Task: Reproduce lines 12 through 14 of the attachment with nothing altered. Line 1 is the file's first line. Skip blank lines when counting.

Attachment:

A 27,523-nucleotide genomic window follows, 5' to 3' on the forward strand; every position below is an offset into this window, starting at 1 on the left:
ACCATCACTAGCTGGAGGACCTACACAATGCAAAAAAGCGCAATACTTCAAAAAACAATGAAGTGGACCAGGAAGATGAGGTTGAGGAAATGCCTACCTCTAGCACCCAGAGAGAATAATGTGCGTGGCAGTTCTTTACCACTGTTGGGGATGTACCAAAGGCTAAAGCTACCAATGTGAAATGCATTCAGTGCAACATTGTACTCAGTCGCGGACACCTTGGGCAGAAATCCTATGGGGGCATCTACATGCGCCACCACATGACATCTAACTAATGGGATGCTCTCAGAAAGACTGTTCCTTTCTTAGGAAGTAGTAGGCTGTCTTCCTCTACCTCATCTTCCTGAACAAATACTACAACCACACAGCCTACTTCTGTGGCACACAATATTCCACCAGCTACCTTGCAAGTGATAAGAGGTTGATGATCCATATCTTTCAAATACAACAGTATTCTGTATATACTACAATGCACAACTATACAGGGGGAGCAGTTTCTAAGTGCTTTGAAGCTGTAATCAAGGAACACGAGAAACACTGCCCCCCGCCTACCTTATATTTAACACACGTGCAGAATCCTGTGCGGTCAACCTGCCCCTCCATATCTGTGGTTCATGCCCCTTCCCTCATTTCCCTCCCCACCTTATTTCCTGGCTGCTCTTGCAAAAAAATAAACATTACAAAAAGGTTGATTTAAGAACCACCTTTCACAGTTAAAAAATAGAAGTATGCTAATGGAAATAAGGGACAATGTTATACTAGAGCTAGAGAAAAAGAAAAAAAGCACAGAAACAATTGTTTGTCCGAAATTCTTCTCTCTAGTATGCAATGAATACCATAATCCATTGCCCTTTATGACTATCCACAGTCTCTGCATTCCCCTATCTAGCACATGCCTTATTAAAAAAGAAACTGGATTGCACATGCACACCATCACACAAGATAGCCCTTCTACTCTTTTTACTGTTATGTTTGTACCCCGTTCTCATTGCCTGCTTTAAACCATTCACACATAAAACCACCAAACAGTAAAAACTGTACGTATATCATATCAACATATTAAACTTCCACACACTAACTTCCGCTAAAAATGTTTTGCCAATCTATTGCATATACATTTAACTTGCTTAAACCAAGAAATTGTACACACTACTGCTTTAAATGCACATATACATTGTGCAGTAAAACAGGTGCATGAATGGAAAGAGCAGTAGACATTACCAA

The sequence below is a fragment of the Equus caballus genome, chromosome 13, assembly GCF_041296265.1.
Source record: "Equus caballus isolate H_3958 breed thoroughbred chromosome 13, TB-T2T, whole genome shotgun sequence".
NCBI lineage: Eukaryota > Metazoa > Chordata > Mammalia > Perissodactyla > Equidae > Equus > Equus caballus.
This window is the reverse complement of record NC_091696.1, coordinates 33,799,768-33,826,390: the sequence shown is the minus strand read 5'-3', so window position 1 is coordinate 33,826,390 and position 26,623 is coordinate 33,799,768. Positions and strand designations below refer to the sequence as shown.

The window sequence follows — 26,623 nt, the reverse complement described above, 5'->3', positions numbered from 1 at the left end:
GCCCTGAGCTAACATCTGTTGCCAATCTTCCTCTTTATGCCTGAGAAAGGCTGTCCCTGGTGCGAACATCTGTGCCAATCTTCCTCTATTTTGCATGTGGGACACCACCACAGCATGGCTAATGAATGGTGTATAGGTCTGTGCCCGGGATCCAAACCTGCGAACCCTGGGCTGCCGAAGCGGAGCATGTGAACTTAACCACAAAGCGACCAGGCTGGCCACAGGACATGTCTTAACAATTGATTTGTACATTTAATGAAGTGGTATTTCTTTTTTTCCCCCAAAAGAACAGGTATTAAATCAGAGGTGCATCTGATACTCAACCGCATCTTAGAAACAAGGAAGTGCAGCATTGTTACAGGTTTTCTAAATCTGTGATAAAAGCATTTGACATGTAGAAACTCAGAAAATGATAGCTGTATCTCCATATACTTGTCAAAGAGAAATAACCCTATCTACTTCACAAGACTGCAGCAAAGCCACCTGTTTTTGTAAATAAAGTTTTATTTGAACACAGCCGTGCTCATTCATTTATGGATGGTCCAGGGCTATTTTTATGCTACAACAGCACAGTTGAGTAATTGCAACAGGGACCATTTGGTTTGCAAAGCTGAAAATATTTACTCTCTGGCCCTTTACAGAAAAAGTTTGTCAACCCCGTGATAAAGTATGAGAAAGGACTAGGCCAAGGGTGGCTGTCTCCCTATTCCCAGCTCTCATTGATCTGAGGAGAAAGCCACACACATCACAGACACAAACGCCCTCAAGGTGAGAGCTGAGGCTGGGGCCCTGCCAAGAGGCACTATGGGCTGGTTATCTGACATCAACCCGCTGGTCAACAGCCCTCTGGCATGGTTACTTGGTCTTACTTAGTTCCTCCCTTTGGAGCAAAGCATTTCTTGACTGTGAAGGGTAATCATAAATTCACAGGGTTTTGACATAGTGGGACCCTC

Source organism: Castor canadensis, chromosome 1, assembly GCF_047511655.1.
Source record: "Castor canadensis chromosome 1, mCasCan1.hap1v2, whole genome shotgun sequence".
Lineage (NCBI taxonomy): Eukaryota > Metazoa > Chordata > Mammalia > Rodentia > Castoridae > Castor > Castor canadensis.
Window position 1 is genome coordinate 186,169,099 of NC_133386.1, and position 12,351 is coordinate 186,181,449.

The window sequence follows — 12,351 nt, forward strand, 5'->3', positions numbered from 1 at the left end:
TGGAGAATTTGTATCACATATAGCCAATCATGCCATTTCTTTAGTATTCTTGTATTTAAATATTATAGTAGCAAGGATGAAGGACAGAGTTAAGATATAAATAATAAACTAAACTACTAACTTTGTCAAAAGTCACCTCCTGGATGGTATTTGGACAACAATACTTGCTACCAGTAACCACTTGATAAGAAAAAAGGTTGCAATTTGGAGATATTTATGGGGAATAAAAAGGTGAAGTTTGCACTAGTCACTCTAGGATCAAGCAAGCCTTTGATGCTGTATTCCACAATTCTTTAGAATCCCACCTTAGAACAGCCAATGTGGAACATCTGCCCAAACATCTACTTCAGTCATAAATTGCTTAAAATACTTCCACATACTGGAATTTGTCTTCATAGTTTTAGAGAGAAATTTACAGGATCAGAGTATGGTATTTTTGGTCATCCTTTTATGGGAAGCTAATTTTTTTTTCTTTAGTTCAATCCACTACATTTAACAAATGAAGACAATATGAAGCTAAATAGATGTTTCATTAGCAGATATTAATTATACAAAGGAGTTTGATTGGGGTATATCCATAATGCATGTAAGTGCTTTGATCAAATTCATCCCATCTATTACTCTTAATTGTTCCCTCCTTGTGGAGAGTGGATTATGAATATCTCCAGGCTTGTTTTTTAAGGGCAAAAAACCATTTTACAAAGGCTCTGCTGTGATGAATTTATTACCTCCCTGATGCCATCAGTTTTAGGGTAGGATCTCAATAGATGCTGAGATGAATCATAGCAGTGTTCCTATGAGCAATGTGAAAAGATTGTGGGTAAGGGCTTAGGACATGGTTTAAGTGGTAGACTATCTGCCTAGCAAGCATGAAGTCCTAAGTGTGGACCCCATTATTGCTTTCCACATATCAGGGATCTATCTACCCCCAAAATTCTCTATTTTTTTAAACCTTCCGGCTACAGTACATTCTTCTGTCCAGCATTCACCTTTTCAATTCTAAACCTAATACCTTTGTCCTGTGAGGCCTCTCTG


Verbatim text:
Window position 1 is genome coordinate 186,169,099 of NC_133386.1, and position 12,351 is coordinate 186,181,449.

The window sequence follows — 12,351 nt, forward strand, 5'->3', positions numbered from 1 at the left end:
TGGAGAATTTGTATCACATATAGCCAATCATGCCATTTCTTTAGTATTCTTGTATTTAAATATTATAGTAGCAAGGATGAAGGACAGAGTTAAGATATAAATAATAAACTAAACTACTAACTTTGTCAAAAGTCACCTCCTGGATGGTATTTGGACAACAATACTTGCTACCAGTAACCACTTGATAAGAAAAAAGGTTGCAATTTGGAGATATTTATGGGGAATAAAAAGGTGAAGTTTGCACTAGTCACTCTAGGATCAAGCAAGCCTTTGATGCTGTATTCCACAATTCTTTAGAATCCCACCTTAGAACAGCCAATGTGGAACATCTGCCCAAACATCTACTTCAGTCATAAATTGCTTAAAATACTTCCACATACTGGAATTTGTCTTCATAGTTTTAGAGAGAAATTTACAGGATCAGAGTATGGTATTTTTGGTCATCCTTTTATGGGAAGCTAATTTTTTTTTCTTTAGTTCAATCCACTACATTTAACAAATGAAGACAATATGAAGCTAAATAGATGTTTCATTAGCAGATATTAATTATACAAAGGAGTTTGATTGGGGTATATCCATAATGCATGTAAGTGCTTTGATCAAATTCATCCCATCTATTACTCTTAATTGTTCCCTCCTTGTGGAGAGTGGATTATGAATATCTCCAGGCTTGTTTTTTAAGGGCAAAAAACCATTTTACAAAGGCTCTGCTGTGATGAATTTATTACCTCCCTGATGCCATCAGTTTTAGGGTAGGATCTCAATAGATGCTGAGATGAATCATAGCAGTGTTCCTATGAGCAATGTGAAAAGATTGTGGGTAAGGGCTTAGGACATGGTTTAAGTGGTAGACTATCTGCCTAGCAAGCATGAAGTCCTAAGTGTGGACCCCATTATTGCTTTCCACATATCAGGGATCTATCTACCCCCAAAATTCTCTATTTTTTTAAACCTTCCGGCTACAGTACATTCTTCTGTCCAGCATTCACCTTTTCAATTCTAAACCTAATACCTTTGTCCTGTGAGGCCTCTCTG